Idrija was a centre for the mining of cinnabar ore, the ore from which mercury is obtained, for many centuries. Cinnabar deposits discovered in 1490 were worked by the government of the Habsburg Empire from 1509 and smelters were subsequently erected on the banks of the River Idrijca, north-east of the town centre. As many as 1,350 miners were employed in the area in the end-18th century. In the early 20th century a community of about 1,300 miners and their families was closely regulated by the mine management who provided employment in lace-making for the wives and daughters of the miners.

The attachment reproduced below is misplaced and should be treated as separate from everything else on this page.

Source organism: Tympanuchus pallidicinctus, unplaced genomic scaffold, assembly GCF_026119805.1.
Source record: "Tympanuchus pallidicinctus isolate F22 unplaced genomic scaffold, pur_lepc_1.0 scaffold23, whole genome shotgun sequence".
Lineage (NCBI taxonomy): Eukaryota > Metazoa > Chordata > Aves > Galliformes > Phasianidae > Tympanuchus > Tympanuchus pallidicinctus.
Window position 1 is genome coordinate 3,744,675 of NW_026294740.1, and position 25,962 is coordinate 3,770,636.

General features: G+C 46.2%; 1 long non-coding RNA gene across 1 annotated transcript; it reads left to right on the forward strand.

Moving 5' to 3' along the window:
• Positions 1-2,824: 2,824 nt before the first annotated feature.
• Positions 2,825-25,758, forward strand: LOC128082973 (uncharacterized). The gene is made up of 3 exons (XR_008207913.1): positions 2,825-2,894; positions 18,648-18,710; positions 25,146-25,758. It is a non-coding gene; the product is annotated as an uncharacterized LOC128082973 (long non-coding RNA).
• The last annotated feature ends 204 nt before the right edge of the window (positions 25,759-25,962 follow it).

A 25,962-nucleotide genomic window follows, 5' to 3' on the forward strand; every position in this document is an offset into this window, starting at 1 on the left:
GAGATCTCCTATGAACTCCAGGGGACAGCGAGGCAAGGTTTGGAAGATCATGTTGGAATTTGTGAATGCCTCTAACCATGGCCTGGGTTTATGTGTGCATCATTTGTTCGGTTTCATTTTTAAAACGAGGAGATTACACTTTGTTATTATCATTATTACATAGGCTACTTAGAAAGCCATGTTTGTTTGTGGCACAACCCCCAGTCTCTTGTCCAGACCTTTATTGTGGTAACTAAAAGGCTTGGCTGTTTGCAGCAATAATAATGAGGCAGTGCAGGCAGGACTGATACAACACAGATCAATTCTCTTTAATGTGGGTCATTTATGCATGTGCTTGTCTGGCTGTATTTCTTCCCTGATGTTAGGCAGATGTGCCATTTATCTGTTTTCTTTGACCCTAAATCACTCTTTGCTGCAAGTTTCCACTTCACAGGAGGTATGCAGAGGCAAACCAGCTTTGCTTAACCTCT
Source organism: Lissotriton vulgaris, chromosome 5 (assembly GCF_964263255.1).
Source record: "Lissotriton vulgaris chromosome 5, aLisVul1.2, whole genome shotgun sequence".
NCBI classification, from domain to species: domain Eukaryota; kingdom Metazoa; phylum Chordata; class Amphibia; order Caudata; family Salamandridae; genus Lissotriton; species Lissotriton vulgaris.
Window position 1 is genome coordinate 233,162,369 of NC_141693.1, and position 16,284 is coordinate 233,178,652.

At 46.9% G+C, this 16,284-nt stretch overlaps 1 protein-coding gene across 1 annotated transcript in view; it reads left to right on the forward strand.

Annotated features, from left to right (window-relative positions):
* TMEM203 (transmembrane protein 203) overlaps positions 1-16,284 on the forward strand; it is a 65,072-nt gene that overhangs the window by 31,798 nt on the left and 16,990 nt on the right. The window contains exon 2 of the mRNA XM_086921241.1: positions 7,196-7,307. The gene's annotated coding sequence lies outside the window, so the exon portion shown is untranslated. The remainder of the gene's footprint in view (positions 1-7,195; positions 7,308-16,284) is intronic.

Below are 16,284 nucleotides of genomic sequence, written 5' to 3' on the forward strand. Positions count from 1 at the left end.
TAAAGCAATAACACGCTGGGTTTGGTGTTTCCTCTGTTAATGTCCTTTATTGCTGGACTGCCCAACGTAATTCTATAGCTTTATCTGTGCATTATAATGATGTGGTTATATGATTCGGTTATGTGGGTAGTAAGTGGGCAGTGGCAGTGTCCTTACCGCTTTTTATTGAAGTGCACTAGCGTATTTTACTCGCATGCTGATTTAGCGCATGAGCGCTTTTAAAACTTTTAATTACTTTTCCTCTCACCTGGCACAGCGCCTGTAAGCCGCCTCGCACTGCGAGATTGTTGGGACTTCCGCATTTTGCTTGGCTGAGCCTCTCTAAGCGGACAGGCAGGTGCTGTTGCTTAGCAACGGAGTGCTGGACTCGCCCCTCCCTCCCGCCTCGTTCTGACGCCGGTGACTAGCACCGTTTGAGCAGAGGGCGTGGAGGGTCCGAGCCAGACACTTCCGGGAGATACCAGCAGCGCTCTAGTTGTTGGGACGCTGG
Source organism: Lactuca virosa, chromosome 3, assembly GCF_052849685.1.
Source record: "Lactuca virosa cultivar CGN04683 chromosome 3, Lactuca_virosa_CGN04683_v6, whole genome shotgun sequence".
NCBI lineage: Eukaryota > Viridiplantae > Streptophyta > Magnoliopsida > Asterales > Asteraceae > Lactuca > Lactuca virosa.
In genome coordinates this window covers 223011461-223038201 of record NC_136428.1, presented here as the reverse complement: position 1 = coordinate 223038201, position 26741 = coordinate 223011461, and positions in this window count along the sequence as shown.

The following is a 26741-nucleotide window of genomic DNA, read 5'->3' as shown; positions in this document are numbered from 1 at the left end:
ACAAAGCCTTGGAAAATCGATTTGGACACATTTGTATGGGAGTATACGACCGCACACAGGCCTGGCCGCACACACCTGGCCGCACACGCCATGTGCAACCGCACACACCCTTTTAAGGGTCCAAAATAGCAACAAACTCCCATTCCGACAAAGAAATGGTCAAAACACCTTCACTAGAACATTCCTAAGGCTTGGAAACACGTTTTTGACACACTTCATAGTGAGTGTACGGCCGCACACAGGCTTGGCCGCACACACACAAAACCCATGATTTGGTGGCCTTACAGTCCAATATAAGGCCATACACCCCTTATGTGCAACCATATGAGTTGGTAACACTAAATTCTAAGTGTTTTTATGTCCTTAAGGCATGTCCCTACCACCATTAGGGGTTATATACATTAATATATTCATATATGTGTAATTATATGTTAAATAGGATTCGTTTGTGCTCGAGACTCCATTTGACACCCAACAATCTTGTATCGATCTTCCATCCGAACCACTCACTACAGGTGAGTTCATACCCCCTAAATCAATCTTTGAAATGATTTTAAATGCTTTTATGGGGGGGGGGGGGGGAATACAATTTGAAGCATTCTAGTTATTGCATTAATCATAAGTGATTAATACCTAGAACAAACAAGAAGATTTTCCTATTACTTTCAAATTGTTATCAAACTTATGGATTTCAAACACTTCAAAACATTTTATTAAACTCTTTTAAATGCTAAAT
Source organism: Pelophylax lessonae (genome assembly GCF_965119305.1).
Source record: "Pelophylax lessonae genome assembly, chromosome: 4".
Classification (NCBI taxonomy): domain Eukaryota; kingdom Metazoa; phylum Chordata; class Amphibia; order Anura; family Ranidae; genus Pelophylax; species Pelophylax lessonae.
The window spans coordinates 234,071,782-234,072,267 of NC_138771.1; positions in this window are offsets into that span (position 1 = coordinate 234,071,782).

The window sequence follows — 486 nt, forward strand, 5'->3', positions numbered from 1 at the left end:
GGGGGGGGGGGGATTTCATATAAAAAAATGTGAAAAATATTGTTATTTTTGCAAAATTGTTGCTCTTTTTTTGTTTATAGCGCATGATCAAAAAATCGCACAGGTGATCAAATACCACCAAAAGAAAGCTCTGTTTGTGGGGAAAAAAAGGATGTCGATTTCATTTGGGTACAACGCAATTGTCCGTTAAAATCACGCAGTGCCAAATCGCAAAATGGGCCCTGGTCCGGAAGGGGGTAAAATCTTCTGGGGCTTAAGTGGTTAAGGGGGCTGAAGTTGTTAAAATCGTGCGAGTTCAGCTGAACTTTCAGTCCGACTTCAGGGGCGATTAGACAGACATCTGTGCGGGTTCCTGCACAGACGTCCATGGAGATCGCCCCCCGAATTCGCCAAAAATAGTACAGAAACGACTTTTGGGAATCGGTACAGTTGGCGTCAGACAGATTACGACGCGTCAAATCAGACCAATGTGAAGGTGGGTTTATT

Visitors are able to explore Anthony’s Main Road, one of the oldest preserved mine entrances in Europe, which was dug in 1500. The tours extends 1,200 m into the mine where audio-visual shows and displays with replica figures illustrate methods of mining, and where visitors can see the underground Chapel of the Holy Trinity which dates from the mid-18th century when Idrija’s mines were at their most prosperous.
A museum in the Gewerkenegg castle, a building in Renaissance and Baroque styles that dominates the town, has as its principal exhibit a display entitled ‘Five Centuries of Mercury Mining’, but there is also a collection of the products of the local lace-makers and the new exhibition about mercury heritage, inscribed on UNESCO World Heritage List in 2012, entitled »Tracing Mercury: Idrija-Almadén«.